Aside from being about a general sense of unhappiness, feminism at its core is a rejection of the patriarchal view that women at times behave like children, and a deep desire of women to be taken seriously. With this in mind, I can only assume that Ms. Duffy very much wants us to take her seriously when she tells men not to take women too seriously.
Women have demanded and been granted the right to have their finger on the nuclear button and the unchecked power to destroy the nuclear family. How can we not be alarmed at the thought that they might not have the capacity to keep their emotions in check?
I don’t know if it’s his emotions that are out of check or merely his prose writing ability, but Dalrock never seems to be able to come around to any kind of a point, though he has a lot to say. Much of it, curiously, seems to have virtually nothing to do with Betty’s post:
The first feminists felt (and many women still do feel) that they needed to keep their emotions in check and perform up to high male standards in order to blaze the trail for other women. However, they either never figured out how to transfer this ethos to the larger population of women or never really intended to deliver on this promise. What has made this much worse is newer generations of feminists don’t consider themselves feminists, they consider themselves traditional conservatives. This gives us women who have post grad degrees in women’s studies who also expect men to at times afford adult women the understanding and protection granted to an eight year old.
From this, we can learn that Dalrock thinks feminists are devilishly clever, and that he really likes to link to his own posts, but what objection he has to Betty’s description of how relations between men and women (and marriage in particular) should be complementary rather than competitive is unclear. We get a rant about how feminists have ruined everything, but the connection of those paragraphs to his (never clearly stated) objection to Betty’s post is tenuous at best. Near the end, he tries to tie it all together:
For her part Ms. Duffy appears to absolve herself of any responsibility for the great harms of feminism while both defending it and enjoying the benefits of it. At one point she uses standard feminist language to shame men who raise concerns about it (emphasis mine):
There is a corner of the internet known as the “manosphere.” In a backlash to perceived cultural bias against men due to the mainstreaming of feminist principles, some men, feeling oppressed and trampled into submission by strong women…
Elsewhere in the post she writes:
The married portion of the manosphere has gained traction among some Christian and Catholic men, who—perhaps raised in broken homes—are looking for male role models as they strive to build a marriage and a family that will last.
Not only does she ridicule and belittle those who voice concerns with the immense damage caused by feminism without seriously addressing the actual issues, in the subtitle of her post she washes her hands of any responsibility for the harms of feminism. In truly childish form, if there are any negative outcomes to the changes women have demanded she decides that it must be men who are to blame:
For feminism to have gained a foothold, men had to collude with it, and it has been in their interest to do so; this leaves the message of the manosphere ringing hollow.
Yes, that’s the end of the post (except for a footnote). It goes out with more a whimper than a bang, and one never really is clear what the author’s substantive critique of Betty’s post is. Perhaps the key issue here is that Dalrock is so busy defending the honor of the manosphere and describing the evils of feminism that he doesn’t really seem to ever grasp what Betty is saying with the quote that he chooses to end his response with. She is not saying, as he claims she is, that “if there are any negative outcomes to the changes women have demanded she decides that it must be men who are to blame”. Far from it. Rather, Betty points out that the blame for the moral and societal breakdown is shared. Feminist thinkers latched onto divorce, sex outside of marriage, abortion and contraception as means to allow women to enjoy “equality” with men in society and the workplace, and to free themselves from “oppressive” moral and social structures. Sex takes two, however, and it clearly was not the case that men were all saying, “Whoa there! Let’s not break up this great social order we’ve got. If you sleep around for fifteen years before you feel like getting married, things aren’t going to work out so well!” (And, come to that, the idea that marriage was oppressive and people should all go try the Sex In The City life arguably wouldn’t have been so salable if a certain portion of men and women hadn’t labored to make their marriages convincingly oppressive.) Our society got messed up (in the particular way our society is — in a fallen world all societies are messed up in one way or another) through the sins of both men and women, and it’s certainly not going to get healed if all the members of one sex sit around saying, “No, you shape up first!”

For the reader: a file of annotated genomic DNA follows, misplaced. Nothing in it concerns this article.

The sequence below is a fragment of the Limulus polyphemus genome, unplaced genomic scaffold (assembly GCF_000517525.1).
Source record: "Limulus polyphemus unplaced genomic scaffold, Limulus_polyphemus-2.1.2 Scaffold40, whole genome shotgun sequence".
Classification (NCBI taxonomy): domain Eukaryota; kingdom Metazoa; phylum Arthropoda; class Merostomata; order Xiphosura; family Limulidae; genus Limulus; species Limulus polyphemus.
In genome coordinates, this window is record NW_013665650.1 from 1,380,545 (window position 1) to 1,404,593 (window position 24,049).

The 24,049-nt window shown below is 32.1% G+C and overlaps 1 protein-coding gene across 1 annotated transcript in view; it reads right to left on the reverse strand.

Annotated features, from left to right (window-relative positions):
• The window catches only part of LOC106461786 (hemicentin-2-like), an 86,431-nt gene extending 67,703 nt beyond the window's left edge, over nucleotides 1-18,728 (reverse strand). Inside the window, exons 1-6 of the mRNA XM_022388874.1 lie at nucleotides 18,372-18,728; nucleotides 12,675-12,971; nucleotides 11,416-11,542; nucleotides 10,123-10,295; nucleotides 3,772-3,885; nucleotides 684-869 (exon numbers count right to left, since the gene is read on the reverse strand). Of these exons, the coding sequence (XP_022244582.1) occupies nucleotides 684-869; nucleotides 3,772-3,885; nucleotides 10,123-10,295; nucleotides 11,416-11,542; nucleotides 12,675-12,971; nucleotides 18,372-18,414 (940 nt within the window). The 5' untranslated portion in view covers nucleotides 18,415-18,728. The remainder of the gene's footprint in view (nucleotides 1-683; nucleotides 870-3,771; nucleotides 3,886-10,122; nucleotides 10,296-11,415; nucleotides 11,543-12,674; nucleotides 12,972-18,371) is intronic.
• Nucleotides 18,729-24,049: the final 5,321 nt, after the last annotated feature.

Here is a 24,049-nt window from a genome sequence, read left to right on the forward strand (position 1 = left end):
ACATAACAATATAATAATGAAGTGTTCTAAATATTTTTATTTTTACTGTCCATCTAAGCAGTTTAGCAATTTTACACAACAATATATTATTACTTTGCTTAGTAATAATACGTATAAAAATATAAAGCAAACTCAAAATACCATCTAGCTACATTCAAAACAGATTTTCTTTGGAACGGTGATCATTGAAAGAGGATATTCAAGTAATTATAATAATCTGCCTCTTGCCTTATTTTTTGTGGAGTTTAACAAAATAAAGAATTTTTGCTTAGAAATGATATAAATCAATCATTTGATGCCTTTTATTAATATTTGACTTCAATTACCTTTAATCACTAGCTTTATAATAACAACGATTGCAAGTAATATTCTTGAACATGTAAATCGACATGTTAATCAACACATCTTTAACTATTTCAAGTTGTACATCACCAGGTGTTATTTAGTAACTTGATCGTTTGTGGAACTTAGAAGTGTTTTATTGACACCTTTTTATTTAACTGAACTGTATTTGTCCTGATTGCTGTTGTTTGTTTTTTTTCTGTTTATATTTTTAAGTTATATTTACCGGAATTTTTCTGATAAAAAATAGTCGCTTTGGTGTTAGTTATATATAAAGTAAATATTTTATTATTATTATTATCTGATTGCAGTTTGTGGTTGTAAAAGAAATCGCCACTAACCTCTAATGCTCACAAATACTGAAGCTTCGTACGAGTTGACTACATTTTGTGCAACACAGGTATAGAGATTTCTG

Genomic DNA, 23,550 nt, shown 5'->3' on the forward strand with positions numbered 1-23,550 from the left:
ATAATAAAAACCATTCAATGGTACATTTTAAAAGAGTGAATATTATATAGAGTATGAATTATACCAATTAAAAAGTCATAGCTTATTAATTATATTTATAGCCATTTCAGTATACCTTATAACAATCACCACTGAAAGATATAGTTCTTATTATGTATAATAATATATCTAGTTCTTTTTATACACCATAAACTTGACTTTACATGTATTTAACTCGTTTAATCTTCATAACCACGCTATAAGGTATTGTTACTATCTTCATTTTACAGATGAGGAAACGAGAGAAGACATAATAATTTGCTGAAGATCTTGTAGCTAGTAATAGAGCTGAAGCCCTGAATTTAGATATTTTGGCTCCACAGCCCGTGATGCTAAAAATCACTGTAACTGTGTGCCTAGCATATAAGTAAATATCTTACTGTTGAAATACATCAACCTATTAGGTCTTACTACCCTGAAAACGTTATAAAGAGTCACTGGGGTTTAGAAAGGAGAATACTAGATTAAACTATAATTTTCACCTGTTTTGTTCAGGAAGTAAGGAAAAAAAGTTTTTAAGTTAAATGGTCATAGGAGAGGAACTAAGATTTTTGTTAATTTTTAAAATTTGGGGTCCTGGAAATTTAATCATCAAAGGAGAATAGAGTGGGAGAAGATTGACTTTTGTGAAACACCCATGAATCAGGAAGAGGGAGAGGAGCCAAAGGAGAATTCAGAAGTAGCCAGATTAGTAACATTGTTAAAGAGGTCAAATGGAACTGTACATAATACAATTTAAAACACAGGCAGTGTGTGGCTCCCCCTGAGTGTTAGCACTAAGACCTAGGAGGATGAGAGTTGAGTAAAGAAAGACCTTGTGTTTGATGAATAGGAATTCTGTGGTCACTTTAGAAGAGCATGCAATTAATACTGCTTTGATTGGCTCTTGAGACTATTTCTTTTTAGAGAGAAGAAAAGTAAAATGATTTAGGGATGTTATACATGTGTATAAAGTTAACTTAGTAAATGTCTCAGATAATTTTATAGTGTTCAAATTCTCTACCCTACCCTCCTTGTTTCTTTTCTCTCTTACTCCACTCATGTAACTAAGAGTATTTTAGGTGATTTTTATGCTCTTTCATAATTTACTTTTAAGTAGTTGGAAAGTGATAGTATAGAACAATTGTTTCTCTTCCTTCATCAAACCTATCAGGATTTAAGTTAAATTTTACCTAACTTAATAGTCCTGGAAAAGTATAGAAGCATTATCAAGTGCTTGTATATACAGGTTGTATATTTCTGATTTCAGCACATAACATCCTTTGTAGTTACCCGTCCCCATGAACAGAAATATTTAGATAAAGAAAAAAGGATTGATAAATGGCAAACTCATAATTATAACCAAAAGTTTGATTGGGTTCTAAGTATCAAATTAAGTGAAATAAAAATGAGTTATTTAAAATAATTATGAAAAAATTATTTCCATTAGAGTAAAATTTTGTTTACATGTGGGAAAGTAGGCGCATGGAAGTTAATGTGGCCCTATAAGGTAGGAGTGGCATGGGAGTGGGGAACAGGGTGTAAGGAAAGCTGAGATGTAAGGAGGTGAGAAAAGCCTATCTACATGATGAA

If there’s a dark amusement in all this, it’s that there’s a symmetry between the feminist and “manosphere” views of the world: In the first, men are at fault for everything and they need to be cut down to size and tamed so that women can lead full and fulfilling lives. In the latter, feminists are at fault for everything, and they need to be similarly tamed so that men can be happier. In both views, dominance is the necessary prerequisite for happiness and fulfillment.
In point of fact, gender struggle is no more likely to lead to a happy society (or a happy marriage) than is class struggle to lead to a happy society. Even if the “manosphere” has been right in identifying a few of society’s problems, its one-sided solutions and antagonistic attitude provides no answers to them.